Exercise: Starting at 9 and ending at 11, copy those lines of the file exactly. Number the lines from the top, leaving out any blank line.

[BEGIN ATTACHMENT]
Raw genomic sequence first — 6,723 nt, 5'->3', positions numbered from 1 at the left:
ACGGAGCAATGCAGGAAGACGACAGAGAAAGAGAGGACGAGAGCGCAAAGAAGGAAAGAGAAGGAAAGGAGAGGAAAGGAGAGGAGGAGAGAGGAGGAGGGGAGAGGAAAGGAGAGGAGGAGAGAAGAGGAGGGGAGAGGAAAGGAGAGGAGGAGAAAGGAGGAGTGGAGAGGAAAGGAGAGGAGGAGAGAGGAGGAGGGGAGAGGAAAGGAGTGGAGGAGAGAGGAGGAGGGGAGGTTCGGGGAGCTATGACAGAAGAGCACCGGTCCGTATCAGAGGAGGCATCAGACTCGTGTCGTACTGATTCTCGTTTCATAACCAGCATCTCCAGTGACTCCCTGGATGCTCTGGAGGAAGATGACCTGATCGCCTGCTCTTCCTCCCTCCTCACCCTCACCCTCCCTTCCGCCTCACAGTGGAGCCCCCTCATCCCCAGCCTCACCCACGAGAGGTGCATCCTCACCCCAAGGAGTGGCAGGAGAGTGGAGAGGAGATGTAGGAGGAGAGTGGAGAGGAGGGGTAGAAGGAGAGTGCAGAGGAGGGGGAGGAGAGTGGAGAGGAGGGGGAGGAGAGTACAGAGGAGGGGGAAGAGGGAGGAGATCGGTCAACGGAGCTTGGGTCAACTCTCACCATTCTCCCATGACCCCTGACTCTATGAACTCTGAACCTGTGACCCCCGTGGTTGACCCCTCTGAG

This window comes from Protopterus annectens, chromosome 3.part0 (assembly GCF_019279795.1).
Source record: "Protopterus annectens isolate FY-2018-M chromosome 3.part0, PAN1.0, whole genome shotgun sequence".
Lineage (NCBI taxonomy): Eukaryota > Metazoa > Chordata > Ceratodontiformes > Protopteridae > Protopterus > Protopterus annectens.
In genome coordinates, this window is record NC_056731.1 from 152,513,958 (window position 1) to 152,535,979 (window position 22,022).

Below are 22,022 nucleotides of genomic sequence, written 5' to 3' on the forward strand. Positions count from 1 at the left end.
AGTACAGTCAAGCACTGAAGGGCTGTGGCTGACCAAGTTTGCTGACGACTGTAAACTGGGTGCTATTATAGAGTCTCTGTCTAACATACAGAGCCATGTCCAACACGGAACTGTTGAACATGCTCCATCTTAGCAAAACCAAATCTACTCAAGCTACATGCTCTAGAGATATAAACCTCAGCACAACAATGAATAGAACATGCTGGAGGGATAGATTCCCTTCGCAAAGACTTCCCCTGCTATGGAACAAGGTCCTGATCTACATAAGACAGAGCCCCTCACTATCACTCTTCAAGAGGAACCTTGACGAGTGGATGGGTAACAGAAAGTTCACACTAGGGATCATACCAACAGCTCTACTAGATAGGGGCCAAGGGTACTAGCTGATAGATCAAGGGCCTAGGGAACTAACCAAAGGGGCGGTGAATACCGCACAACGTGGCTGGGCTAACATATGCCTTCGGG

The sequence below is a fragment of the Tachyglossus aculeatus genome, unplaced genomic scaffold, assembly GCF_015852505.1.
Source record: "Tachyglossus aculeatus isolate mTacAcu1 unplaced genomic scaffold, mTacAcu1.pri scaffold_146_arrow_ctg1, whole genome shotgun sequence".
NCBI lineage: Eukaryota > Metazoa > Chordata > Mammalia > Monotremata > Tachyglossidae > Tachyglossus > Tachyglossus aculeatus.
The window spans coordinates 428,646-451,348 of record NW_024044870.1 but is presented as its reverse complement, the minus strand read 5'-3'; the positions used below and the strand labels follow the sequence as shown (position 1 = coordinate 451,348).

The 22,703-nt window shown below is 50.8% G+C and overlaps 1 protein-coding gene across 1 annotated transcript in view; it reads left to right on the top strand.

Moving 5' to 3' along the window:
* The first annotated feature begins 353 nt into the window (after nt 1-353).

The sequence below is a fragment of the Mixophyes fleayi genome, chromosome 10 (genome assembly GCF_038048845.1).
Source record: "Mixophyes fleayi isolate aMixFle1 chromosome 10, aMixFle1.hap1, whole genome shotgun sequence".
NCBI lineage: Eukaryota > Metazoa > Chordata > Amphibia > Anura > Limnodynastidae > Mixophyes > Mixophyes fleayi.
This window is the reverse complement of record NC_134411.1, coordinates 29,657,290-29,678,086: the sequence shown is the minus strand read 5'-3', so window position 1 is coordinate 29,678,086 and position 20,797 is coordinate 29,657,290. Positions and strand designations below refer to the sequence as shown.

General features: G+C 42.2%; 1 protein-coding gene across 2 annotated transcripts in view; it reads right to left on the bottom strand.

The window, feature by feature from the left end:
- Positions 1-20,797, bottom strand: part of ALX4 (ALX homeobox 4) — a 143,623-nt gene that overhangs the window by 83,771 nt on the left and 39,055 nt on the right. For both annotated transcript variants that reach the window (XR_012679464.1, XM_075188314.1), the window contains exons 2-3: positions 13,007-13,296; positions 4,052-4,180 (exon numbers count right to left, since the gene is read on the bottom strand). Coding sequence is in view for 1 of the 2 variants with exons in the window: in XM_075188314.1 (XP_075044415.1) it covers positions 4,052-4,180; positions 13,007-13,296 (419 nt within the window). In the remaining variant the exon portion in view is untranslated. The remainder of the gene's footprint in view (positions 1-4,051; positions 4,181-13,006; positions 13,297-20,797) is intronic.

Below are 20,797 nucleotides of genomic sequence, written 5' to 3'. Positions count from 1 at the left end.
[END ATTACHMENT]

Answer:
The sequence below is a fragment of the Tachyglossus aculeatus genome, unplaced genomic scaffold, assembly GCF_015852505.1.
Source record: "Tachyglossus aculeatus isolate mTacAcu1 unplaced genomic scaffold, mTacAcu1.pri scaffold_146_arrow_ctg1, whole genome shotgun sequence".
NCBI lineage: Eukaryota > Metazoa > Chordata > Mammalia > Monotremata > Tachyglossidae > Tachyglossus > Tachyglossus aculeatus.